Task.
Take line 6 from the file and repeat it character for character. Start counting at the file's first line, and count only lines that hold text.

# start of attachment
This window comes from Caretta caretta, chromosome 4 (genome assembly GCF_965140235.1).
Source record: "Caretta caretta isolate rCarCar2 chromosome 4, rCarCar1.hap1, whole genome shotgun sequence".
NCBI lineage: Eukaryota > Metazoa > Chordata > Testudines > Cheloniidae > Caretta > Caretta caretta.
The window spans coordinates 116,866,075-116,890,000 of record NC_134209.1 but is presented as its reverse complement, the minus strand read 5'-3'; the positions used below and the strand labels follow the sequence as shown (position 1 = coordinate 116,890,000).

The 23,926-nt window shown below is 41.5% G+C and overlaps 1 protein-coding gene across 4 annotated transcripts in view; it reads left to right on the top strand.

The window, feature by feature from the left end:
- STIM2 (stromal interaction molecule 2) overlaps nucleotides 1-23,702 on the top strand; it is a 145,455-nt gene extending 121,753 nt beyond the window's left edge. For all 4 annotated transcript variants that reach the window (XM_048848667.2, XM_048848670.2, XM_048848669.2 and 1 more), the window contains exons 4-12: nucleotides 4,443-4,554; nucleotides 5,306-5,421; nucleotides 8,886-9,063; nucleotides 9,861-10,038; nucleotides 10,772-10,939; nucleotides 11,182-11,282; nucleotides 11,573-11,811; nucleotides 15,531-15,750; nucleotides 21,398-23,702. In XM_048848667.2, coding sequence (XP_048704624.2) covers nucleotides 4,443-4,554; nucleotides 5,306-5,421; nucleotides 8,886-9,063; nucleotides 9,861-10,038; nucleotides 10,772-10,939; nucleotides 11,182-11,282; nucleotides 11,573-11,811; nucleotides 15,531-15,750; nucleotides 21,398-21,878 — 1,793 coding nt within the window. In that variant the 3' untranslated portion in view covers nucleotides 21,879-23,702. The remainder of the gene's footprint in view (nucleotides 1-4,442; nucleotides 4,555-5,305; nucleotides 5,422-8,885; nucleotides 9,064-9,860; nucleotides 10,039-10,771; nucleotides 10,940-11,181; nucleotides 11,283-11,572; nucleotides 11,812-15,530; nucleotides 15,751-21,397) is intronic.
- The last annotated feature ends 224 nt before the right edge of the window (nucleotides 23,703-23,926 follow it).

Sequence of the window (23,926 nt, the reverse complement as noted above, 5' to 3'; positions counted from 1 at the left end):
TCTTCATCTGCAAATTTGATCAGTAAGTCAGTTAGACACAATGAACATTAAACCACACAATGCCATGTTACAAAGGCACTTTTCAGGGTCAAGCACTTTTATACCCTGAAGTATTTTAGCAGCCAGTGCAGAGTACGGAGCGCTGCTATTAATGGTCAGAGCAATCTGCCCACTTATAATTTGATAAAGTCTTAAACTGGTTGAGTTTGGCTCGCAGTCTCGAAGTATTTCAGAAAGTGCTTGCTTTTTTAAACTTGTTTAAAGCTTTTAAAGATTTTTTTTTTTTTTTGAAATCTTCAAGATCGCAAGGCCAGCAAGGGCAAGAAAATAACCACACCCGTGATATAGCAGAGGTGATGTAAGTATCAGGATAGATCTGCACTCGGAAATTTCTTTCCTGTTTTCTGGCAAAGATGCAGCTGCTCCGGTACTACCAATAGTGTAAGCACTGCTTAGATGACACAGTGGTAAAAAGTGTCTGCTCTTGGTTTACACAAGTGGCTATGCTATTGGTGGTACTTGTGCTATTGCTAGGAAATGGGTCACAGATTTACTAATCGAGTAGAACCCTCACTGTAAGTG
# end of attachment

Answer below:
The window, feature by feature from the left end: